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Barking Dogs

 

Barking comes naturally to dogs, but the constant barking or whining of a dog can be very disturbing or annoying for your neighbours. Often this problem occurs when you are out of the house and you do not realise that someone has complained.

In law, a barking dog can be a noise nuisance. You as the owner could be taken to court if you do nothing to stop the nuisance. This information note will suggest some simple things that you can try.

Why Dogs Bark

A dog may bark due to:

  1. Loneliness
  2. Boredom or frustration
  3. Attention seeking
  4. Defending his territory
  5. Medical problems

If you leave you dog outside all day:

  • Try not to put his kennel near a neighbours fence where the dog may be tempted to bark.
  • Ensure the garden is completely secure, to prevent your dog from straying locally and causing problems to neighbours.
  • Don’t blame the dog and think that you will solve the problem by replacing him with another. All dogs bark and unless you change your lifestyle at the same time, the problem will still be there.
  • Considering a second dog for company may help. But think about this carefully. Do you have the space and can you afford it? A second dog could result in more, not fewer problems.

Training

Training is important so that your dog does not bark at anything that moves. A well-trained dog should be able to distinguish between visitors allowed into the house and who are intruders. Good training is essential at an early age. This combined with affection and companionship should mean that your dog will not develop these bad habits. Always start as you mean to go on.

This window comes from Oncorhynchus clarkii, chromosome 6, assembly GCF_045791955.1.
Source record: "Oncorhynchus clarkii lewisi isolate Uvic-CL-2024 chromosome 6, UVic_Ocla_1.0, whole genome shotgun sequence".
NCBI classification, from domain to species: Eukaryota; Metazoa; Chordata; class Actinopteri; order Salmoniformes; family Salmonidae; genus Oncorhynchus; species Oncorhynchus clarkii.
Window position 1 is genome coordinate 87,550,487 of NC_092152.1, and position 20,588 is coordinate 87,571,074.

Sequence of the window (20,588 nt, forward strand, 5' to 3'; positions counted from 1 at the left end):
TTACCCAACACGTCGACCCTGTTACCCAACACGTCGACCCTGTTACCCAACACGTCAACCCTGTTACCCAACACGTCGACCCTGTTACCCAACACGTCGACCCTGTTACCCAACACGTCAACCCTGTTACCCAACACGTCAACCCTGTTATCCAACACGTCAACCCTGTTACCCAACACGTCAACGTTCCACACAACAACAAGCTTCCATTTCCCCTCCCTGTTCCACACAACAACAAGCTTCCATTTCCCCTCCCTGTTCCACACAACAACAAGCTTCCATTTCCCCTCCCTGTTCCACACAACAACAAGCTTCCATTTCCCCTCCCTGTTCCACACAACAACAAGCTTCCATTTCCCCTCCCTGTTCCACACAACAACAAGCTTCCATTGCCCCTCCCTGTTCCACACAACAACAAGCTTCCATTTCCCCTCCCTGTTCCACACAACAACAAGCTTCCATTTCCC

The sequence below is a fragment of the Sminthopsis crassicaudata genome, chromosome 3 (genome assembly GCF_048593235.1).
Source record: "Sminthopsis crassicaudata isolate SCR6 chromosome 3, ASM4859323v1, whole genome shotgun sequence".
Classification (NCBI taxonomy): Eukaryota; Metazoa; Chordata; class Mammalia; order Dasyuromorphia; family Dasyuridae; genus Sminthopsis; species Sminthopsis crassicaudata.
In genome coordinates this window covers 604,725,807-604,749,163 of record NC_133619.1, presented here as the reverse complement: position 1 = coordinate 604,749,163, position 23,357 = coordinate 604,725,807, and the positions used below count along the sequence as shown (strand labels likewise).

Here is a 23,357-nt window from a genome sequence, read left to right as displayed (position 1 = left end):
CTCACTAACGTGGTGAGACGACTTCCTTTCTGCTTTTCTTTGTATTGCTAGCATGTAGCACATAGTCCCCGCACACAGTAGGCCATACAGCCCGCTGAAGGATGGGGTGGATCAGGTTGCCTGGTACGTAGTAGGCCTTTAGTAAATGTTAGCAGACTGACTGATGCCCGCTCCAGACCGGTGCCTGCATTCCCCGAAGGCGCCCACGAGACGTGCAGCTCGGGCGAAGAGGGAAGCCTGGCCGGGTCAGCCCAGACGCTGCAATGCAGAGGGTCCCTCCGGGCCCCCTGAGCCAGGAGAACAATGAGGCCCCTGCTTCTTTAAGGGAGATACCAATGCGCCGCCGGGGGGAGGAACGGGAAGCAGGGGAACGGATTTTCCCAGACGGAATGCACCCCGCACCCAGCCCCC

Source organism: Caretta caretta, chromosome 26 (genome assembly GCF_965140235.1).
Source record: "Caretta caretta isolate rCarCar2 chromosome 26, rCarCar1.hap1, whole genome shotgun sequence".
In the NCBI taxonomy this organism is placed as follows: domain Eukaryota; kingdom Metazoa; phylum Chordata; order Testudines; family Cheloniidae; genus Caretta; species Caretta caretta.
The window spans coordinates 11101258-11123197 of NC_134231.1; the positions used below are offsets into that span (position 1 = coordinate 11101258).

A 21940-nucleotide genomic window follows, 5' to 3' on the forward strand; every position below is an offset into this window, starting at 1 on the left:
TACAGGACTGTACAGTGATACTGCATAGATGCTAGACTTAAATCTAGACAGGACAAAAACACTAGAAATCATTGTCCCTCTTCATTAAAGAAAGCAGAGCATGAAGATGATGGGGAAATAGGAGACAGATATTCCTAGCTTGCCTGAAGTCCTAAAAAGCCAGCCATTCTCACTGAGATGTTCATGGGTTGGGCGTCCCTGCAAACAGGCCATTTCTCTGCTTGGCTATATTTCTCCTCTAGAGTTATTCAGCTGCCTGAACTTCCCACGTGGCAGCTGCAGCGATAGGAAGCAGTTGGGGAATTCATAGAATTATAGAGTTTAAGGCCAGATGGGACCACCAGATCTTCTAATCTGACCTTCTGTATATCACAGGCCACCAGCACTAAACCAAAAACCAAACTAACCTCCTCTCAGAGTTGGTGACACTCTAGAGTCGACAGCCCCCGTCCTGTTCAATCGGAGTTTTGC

Some simple things to try

Some dogs just don’t want you to go out. Get your dog used to the idea using some of the following ideas:

  • Leave at differing times during the day. That way he may not be so concerned each time you leave. Don’t make a fuss of your dog when you leave him.
  • Try putting the dog on his own in another room for a few minutes, then gradually build up the time you leave your dog alone. Do not return to the dog until he is quiet for a period. When you return praise him.
  • Some dogs bark because they want to join in with what’s going on outside. If this is the problem, try leaving your dog where he cannot see outside.
  • Some dogs will settle only if they can hear a human voice. Leaving the radio or television on at a low volume may help.
  • Try not to leave your dog for long periods, but if you have to, see if there is someone who can look in during that time. Maybe that person could take the dog for a walk or let him out into the garden, if you have one. A dog door is very useful to allow the dog access to the garden when you are not there.

If you do have to leave your dog for long periods:

  • Feed and exercise him before you go out and leave him fresh water to drink.
  • Make sure his bed or basket is comfortable and not in a draught or direct sunlight.
  • Leave him a large marrow bone to chew and some of his favourite toys to play with.
  • Make sure that the room is not hot or too cold and that there is adequate ventilation.
  • If you are not returning until after dark, either leave a light on or use a night light that comes on automatically when it gets dark.
  • If problems persist you should consult you local vet who may give you advice on noise control measures.

 

If you would like any further information then contact Environmental Health Services by telephone 01268 882200 or by email

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